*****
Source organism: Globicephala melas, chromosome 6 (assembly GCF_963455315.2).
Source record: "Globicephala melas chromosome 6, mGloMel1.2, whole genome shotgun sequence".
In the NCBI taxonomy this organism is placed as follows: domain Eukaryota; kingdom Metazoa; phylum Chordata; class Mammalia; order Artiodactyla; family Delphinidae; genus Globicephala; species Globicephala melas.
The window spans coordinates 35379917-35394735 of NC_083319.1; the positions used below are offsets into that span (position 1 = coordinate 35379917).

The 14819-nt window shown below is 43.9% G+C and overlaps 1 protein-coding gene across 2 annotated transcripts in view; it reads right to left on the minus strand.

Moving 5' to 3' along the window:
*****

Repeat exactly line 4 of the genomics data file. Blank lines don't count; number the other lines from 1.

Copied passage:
The window spans coordinates 35379917-35394735 of NC_083319.1; the positions used below are offsets into that span (position 1 = coordinate 35379917).